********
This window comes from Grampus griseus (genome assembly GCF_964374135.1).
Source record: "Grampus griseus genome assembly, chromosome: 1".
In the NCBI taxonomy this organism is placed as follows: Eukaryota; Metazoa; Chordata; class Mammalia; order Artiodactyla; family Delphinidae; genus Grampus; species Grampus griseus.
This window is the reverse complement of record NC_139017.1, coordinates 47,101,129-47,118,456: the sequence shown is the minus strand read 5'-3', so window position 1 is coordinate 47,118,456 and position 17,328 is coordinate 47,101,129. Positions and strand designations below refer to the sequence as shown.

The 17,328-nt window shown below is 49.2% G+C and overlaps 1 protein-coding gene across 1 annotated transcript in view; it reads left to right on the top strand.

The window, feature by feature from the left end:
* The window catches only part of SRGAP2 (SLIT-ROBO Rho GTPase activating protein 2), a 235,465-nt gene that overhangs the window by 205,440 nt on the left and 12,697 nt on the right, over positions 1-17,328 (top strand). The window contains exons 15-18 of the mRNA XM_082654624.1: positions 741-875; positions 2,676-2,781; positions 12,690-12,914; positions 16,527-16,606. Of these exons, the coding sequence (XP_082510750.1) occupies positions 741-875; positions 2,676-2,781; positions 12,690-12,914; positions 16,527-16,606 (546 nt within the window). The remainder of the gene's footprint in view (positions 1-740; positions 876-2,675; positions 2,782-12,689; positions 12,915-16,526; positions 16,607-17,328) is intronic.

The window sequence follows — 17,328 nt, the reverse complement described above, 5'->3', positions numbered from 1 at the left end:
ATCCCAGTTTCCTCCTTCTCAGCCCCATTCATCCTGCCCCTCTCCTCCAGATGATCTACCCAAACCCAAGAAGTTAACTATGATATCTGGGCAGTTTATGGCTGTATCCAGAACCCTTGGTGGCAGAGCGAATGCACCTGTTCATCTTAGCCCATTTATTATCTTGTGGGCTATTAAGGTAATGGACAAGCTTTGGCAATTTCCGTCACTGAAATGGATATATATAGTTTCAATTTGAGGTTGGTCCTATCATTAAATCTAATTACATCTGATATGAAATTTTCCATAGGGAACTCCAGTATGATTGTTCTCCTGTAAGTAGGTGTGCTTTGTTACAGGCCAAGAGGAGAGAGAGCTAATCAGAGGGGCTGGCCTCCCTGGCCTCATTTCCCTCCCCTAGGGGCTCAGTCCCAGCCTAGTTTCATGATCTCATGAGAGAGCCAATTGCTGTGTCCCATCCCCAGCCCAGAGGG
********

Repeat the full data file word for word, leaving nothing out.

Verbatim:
This window comes from Grampus griseus (genome assembly GCF_964374135.1).
Source record: "Grampus griseus genome assembly, chromosome: 1".
In the NCBI taxonomy this organism is placed as follows: Eukaryota; Metazoa; Chordata; class Mammalia; order Artiodactyla; family Delphinidae; genus Grampus; species Grampus griseus.
This window is the reverse complement of record NC_139017.1, coordinates 47,101,129-47,118,456: the sequence shown is the minus strand read 5'-3', so window position 1 is coordinate 47,118,456 and position 17,328 is coordinate 47,101,129. Positions and strand designations below refer to the sequence as shown.

The 17,328-nt window shown below is 49.2% G+C and overlaps 1 protein-coding gene across 1 annotated transcript in view; it reads left to right on the top strand.

The window, feature by feature from the left end:
* The window catches only part of SRGAP2 (SLIT-ROBO Rho GTPase activating protein 2), a 235,465-nt gene that overhangs the window by 205,440 nt on the left and 12,697 nt on the right, over positions 1-17,328 (top strand). The window contains exons 15-18 of the mRNA XM_082654624.1: positions 741-875; positions 2,676-2,781; positions 12,690-12,914; positions 16,527-16,606. Of these exons, the coding sequence (XP_082510750.1) occupies positions 741-875; positions 2,676-2,781; positions 12,690-12,914; positions 16,527-16,606 (546 nt within the window). The remainder of the gene's footprint in view (positions 1-740; positions 876-2,675; positions 2,782-12,689; positions 12,915-16,526; positions 16,607-17,328) is intronic.

The window sequence follows — 17,328 nt, the reverse complement described above, 5'->3', positions numbered from 1 at the left end:
ATCCCAGTTTCCTCCTTCTCAGCCCCATTCATCCTGCCCCTCTCCTCCAGATGATCTACCCAAACCCAAGAAGTTAACTATGATATCTGGGCAGTTTATGGCTGTATCCAGAACCCTTGGTGGCAGAGCGAATGCACCTGTTCATCTTAGCCCATTTATTATCTTGTGGGCTATTAAGGTAATGGACAAGCTTTGGCAATTTCCGTCACTGAAATGGATATATATAGTTTCAATTTGAGGTTGGTCCTATCATTAAATCTAATTACATCTGATATGAAATTTTCCATAGGGAACTCCAGTATGATTGTTCTCCTGTAAGTAGGTGTGCTTTGTTACAGGCCAAGAGGAGAGAGAGCTAATCAGAGGGGCTGGCCTCCCTGGCCTCATTTCCCTCCCCTAGGGGCTCAGTCCCAGCCTAGTTTCATGATCTCATGAGAGAGCCAATTGCTGTGTCCCATCCCCAGCCCAGAGGG